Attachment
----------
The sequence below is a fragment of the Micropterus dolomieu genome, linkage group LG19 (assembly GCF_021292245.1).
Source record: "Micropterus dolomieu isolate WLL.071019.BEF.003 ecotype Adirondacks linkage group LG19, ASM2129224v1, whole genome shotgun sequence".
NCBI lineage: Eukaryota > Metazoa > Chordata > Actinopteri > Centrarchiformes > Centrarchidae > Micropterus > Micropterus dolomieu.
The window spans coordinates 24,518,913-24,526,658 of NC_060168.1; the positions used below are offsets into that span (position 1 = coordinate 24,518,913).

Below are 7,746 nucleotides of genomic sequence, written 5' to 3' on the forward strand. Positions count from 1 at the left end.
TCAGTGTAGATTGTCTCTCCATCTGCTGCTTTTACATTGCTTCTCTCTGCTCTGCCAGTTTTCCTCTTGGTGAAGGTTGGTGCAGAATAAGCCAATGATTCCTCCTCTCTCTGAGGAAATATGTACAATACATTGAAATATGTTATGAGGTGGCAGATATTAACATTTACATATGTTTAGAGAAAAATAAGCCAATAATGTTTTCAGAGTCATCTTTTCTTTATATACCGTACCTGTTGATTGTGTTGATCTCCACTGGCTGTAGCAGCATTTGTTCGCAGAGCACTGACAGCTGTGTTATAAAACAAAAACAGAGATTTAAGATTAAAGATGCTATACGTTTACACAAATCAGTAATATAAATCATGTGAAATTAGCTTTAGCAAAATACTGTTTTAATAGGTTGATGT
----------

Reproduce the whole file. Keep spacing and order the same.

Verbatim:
The sequence below is a fragment of the Micropterus dolomieu genome, linkage group LG19 (assembly GCF_021292245.1).
Source record: "Micropterus dolomieu isolate WLL.071019.BEF.003 ecotype Adirondacks linkage group LG19, ASM2129224v1, whole genome shotgun sequence".
NCBI lineage: Eukaryota > Metazoa > Chordata > Actinopteri > Centrarchiformes > Centrarchidae > Micropterus > Micropterus dolomieu.
The window spans coordinates 24,518,913-24,526,658 of NC_060168.1; the positions used below are offsets into that span (position 1 = coordinate 24,518,913).

Below are 7,746 nucleotides of genomic sequence, written 5' to 3' on the forward strand. Positions count from 1 at the left end.
TCAGTGTAGATTGTCTCTCCATCTGCTGCTTTTACATTGCTTCTCTCTGCTCTGCCAGTTTTCCTCTTGGTGAAGGTTGGTGCAGAATAAGCCAATGATTCCTCCTCTCTCTGAGGAAATATGTACAATACATTGAAATATGTTATGAGGTGGCAGATATTAACATTTACATATGTTTAGAGAAAAATAAGCCAATAATGTTTTCAGAGTCATCTTTTCTTTATATACCGTACCTGTTGATTGTGTTGATCTCCACTGGCTGTAGCAGCATTTGTTCGCAGAGCACTGACAGCTGTGTTATAAAACAAAAACAGAGATTTAAGATTAAAGATGCTATACGTTTACACAAATCAGTAATATAAATCATGTGAAATTAGCTTTAGCAAAATACTGTTTTAATAGGTTGATGT